Toxicologists in the United States have stated their concerns over the use of home-made remedies as treatment for the COVID-19 illness as more reports of people getting poisoned as they took matters into their own hand had increased.
Some people are said to have tried some dangerous DIY combinations in an attempt to treat, prevent or even cure the respiratory illness.
The hype that Hydroxychloroquine received under the previous administration was tremendous as numerous social-media campaigns were launched by conspiracy theorists leading to people stock piling the drug or generally abusing it.
Different social network companies such as Twitter and Facebook had to step in to fight the unproven method of combating the pandemic as the WHO or CDC never released an official statement that the Hydroxychloroquine was the cure of COVID-19.
Forget the fact that former President Trump made reference to the use of bleach in curing the coronavirus illness, doctors also made it known that some people went to the point of using unproven and even dangerous methods in an attempt to combat the illness which continues to spread across the globe like a wildfire.
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“Poison centers are still responding to events related to COVID-19,” said Julie Weber, president of the American Association of Poison Control Centers and director of the Missouri Poison Center. “On average, we are getting over 40 to 50 calls per day in addition to what we would normally get pre-pandemic.”
Weber also said that threats continues to change as there have been an increase in the number of calls for invermectin — a drug used to treat parasite infections that people began trying as a COVID-19 remedy.
There haven’t been any official statement as to whether this drug is safe to treat the COVID-19 without an adverse side-effect.
“We just had a case of someone using a veterinary source of ivermectin, a horse medication, that contains a significantly larger dose of the drug.”
With this huge surge in the number of people self-medicating to fight off the illness, health experts continue to send out warnings to the general public telling them to be careful about where they get medical information from and also to rely only on proven treatments and therapies which are recommended by federal agencies such as the CDC and the FDA as well as doctors.
Experts also warn against trusting companies that are offering dubious cures. Since January, the FDA has delivered warning letters to at least four companies for allegedly peddling unproven COVID-19 therapies — from tea to tinctures.
The number of daily calls to poison centers for exposure to cleaners or disinfectants have increased by nearly 20% since March of 2020. Bleach exposure is one of such according to the CDC – Do not ingest Bleaches, it’s dangerous and poisonous.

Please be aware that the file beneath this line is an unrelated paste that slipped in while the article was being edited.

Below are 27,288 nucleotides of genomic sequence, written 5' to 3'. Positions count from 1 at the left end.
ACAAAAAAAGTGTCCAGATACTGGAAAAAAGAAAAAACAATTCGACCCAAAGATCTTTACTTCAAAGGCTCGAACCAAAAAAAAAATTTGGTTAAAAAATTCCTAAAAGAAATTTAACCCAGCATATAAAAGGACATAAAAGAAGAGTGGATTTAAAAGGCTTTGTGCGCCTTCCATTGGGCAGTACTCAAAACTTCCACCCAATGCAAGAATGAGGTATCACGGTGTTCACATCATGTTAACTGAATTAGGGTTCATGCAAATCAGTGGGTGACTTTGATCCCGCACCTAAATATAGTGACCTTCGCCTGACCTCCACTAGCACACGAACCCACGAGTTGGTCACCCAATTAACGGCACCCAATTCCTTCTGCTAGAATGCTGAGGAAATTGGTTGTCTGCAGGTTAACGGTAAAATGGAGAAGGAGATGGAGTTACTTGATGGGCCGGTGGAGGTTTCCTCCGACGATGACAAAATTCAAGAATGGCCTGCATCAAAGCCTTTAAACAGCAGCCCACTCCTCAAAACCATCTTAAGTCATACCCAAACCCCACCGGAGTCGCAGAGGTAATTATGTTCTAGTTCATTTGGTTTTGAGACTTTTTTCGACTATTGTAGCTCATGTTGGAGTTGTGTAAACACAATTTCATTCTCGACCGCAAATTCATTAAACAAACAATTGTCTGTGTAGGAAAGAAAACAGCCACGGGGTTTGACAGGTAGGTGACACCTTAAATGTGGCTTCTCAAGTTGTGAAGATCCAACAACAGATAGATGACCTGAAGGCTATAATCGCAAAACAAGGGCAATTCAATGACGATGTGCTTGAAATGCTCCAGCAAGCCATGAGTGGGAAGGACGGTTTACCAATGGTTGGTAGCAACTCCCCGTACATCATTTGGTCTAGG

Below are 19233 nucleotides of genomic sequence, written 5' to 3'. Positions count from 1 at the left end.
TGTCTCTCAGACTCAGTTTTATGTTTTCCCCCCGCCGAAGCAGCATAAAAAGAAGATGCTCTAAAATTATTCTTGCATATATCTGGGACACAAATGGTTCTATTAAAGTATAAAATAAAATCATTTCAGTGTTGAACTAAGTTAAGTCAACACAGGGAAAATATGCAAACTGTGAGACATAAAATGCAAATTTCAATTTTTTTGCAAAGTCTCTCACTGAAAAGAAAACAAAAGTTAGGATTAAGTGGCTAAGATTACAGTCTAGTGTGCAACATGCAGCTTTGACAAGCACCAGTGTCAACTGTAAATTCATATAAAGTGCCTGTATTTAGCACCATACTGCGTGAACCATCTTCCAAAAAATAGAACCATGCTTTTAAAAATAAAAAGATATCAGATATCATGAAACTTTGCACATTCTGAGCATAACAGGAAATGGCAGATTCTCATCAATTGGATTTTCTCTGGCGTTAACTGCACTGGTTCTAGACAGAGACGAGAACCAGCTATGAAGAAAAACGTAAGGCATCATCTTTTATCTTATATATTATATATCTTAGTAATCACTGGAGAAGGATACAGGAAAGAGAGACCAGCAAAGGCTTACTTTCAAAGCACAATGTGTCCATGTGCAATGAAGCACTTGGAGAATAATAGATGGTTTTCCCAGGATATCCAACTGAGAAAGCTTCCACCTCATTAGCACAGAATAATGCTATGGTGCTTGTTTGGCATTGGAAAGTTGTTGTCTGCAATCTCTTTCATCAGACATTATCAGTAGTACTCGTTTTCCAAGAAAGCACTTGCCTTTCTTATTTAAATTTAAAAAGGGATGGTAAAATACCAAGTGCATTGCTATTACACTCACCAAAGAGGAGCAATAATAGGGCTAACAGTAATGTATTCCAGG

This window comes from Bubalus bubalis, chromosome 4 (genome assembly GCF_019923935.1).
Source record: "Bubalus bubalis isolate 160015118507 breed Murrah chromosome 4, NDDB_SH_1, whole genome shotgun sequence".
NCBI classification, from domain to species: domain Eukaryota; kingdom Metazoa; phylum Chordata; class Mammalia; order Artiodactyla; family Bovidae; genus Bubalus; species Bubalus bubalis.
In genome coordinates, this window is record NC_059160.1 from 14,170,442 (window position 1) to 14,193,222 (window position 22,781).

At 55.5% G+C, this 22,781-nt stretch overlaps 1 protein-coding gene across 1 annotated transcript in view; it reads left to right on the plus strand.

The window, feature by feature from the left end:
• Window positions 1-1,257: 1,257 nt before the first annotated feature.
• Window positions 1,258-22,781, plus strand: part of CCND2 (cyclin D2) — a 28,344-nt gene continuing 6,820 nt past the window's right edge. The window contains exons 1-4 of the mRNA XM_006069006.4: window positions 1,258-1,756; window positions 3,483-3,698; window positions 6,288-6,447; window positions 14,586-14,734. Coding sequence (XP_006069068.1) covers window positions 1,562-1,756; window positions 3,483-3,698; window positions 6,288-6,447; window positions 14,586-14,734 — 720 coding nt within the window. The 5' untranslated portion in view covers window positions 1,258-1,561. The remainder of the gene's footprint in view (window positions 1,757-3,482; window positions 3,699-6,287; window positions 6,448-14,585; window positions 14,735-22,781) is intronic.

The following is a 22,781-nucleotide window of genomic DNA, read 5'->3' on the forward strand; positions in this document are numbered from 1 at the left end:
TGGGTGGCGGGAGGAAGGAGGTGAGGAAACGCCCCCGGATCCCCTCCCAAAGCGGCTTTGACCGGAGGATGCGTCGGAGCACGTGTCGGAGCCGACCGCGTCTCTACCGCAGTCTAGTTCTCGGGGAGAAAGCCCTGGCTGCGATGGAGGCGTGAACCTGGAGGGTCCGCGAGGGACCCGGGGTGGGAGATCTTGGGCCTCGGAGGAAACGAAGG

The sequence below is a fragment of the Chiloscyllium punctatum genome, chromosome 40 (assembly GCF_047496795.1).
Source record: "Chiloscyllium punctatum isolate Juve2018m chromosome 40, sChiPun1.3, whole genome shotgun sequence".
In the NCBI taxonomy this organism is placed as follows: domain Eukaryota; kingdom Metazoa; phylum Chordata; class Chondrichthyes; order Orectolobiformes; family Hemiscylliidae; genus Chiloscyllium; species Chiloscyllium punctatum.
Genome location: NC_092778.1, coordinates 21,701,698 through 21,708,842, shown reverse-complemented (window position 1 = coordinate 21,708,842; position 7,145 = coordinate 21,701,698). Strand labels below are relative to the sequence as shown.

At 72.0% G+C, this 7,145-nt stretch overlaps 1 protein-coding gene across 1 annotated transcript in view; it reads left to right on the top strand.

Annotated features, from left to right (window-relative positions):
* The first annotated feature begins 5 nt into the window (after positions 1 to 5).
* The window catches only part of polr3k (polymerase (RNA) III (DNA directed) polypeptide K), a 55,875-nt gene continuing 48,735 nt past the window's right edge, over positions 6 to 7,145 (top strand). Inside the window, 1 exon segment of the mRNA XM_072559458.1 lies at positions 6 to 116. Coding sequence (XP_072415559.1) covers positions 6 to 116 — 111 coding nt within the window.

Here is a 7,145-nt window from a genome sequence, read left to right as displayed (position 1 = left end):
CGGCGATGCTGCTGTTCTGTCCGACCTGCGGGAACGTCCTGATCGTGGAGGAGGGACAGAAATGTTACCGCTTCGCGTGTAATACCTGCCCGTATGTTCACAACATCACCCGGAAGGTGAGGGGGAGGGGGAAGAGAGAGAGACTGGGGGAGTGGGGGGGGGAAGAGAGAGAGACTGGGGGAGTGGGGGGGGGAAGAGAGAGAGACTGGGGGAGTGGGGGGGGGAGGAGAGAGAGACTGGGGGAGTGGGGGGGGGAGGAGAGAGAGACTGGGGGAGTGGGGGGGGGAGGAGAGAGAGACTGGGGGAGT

Weber said calls linked to bleaches, hand sanitizers and cleaning products are still up, and sanitizers continue to be of particular concern.
“People are drinking hand sanitizer” and “taking almost any kind of cleaner or sterilant and using it on their skin because they think it will kill the virus, but these substances can be harmful to people as well,” said Dr. Joshua Nogar, the medical toxicology fellowship director at Northwell Health and an emergency medicine physician.
The FDA had also warned people about toxic, imported hand sanitizers which are dangerous if consumed.
“There have been some notable, very unfortunate occurrences of people who have fatally ingested pool cleaner because they were told it could kill COVID-19,” Nogar told ABC News.
Since the beginning of the pandemic, there have been numerous fraudulent activities by some dubious organizations who have been making dangerous chemicals in the name of hand sanitizers all of which the WHO as well as the FDA are both investigating.
False information about the pandemic with different conspiracy theories about Bill Gates wanting to turn everyone into zombies or implant some mind-controlling chips via the mass vaccination are some of the dangerous claims by these conspiracy theorists.
The World Health Organization has an entire webpage dedicated to debunking at-home remedies.
“There is so much information available to us, and no accountability for ‘facts’ that are being put out there,” Nogar said. “We should take all of the information that we consume on the internet with a grain of salt.”
“Everyone is desperate for a cure,” explained Dr. Nima Majlesi, the director of medical toxicology at Staten Island University Hospital and an emergency medicine physician, but “there is no such thing as completely eliminating our risk of severe illness from COVID-19.”
Majlesi also added the importance for people to be aware of what they’re consuming as well as weighing the potential risks with a licensed medical practitioner.
“There are things that have been scientifically proven to substantially decrease our risk of illness from COVID-19,” Majlesi added, “such as eating a healthy diet, maintaining a healthy weight and getting a vaccination when it becomes available.”
If you or someone you know needs help, call the Poison Help line at 1-800-222-1222 or usePoisonHelp.org. Services are free, confidential, available 24/7.
Dr. Stephanie Widmer, an emergency medicine physician and medical toxicology fellow in New York, is a contributor to the ABC News Medical Unit.
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